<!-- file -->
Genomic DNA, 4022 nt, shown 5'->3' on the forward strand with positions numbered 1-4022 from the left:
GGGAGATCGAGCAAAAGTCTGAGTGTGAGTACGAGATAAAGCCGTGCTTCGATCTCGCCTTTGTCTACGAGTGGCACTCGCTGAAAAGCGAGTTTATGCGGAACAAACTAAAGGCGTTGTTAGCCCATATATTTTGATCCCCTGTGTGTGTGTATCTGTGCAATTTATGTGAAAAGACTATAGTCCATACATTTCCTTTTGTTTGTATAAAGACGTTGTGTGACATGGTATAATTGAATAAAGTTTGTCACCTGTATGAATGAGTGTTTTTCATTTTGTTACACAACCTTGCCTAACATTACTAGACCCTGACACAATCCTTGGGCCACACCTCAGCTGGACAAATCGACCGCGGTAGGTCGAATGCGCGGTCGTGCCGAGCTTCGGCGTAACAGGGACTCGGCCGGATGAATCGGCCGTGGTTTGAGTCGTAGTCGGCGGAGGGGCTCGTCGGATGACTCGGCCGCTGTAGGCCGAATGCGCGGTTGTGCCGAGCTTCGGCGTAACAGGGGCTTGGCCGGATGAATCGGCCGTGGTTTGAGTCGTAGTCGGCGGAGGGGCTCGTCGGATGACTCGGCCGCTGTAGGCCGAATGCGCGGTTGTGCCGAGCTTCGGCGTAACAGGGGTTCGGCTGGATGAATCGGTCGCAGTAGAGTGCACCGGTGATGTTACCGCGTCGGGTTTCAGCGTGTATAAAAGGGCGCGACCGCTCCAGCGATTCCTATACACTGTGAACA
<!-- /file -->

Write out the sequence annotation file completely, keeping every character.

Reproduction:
Genomic DNA, 4022 nt, shown 5'->3' on the forward strand with positions numbered 1-4022 from the left:
GGGAGATCGAGCAAAAGTCTGAGTGTGAGTACGAGATAAAGCCGTGCTTCGATCTCGCCTTTGTCTACGAGTGGCACTCGCTGAAAAGCGAGTTTATGCGGAACAAACTAAAGGCGTTGTTAGCCCATATATTTTGATCCCCTGTGTGTGTGTATCTGTGCAATTTATGTGAAAAGACTATAGTCCATACATTTCCTTTTGTTTGTATAAAGACGTTGTGTGACATGGTATAATTGAATAAAGTTTGTCACCTGTATGAATGAGTGTTTTTCATTTTGTTACACAACCTTGCCTAACATTACTAGACCCTGACACAATCCTTGGGCCACACCTCAGCTGGACAAATCGACCGCGGTAGGTCGAATGCGCGGTCGTGCCGAGCTTCGGCGTAACAGGGACTCGGCCGGATGAATCGGCCGTGGTTTGAGTCGTAGTCGGCGGAGGGGCTCGTCGGATGACTCGGCCGCTGTAGGCCGAATGCGCGGTTGTGCCGAGCTTCGGCGTAACAGGGGCTTGGCCGGATGAATCGGCCGTGGTTTGAGTCGTAGTCGGCGGAGGGGCTCGTCGGATGACTCGGCCGCTGTAGGCCGAATGCGCGGTTGTGCCGAGCTTCGGCGTAACAGGGGTTCGGCTGGATGAATCGGTCGCAGTAGAGTGCACCGGTGATGTTACCGCGTCGGGTTTCAGCGTGTATAAAAGGGCGCGACCGCTCCAGCGATTCCTATACACTGTGAACA